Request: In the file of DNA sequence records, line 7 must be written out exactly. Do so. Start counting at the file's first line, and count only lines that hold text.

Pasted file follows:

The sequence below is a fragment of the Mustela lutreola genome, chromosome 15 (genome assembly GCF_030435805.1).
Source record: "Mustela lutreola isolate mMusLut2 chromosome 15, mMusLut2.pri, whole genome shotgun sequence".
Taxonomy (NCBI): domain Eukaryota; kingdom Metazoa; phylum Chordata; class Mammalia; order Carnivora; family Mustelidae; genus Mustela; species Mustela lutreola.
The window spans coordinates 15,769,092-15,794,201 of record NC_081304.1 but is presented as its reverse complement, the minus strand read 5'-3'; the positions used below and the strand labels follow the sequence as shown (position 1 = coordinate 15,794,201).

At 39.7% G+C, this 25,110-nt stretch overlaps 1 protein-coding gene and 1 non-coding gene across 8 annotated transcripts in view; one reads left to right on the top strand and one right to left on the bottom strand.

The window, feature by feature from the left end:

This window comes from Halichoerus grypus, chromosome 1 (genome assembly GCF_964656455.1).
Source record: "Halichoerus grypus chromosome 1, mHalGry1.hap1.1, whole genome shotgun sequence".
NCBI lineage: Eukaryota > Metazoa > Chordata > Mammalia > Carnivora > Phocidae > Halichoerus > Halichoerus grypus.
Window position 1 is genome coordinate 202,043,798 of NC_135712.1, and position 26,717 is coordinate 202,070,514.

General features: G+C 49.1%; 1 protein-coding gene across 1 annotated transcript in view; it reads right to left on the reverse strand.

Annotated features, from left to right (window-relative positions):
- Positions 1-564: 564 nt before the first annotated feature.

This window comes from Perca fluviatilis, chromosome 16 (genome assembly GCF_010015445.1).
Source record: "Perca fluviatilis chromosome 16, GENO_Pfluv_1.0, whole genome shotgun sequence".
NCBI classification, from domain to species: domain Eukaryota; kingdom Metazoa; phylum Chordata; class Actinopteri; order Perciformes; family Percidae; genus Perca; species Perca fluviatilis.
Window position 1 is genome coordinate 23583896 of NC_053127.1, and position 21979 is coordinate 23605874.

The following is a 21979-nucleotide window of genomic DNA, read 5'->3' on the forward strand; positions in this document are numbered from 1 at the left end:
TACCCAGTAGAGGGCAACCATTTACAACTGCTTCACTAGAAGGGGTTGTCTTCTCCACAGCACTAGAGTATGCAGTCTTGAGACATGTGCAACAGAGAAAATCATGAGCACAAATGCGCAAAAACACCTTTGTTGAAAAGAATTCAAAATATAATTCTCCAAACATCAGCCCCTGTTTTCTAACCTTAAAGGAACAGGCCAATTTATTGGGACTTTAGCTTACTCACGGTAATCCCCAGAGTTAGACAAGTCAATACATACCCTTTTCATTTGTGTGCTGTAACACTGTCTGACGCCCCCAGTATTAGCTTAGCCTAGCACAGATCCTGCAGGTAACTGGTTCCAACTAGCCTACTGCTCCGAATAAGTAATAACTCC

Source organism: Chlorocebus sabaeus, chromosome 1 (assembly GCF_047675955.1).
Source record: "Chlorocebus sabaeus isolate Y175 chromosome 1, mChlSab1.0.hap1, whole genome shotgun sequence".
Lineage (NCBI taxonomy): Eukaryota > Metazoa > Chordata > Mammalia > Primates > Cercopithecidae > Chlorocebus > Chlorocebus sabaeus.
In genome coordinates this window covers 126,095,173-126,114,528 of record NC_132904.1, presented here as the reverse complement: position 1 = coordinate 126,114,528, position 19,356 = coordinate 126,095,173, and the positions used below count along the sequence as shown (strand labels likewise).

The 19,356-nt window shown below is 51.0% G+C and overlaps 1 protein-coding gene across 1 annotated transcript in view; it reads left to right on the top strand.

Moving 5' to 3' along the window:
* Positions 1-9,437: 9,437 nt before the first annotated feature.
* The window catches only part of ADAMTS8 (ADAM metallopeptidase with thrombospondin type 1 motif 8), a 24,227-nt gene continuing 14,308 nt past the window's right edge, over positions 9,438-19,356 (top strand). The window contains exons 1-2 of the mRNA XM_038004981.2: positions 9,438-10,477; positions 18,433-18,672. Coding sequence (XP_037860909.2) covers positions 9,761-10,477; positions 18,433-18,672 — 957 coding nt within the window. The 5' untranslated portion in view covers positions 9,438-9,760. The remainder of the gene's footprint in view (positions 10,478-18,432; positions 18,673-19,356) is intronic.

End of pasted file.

This window comes from Halichoerus grypus, chromosome 1 (genome assembly GCF_964656455.1).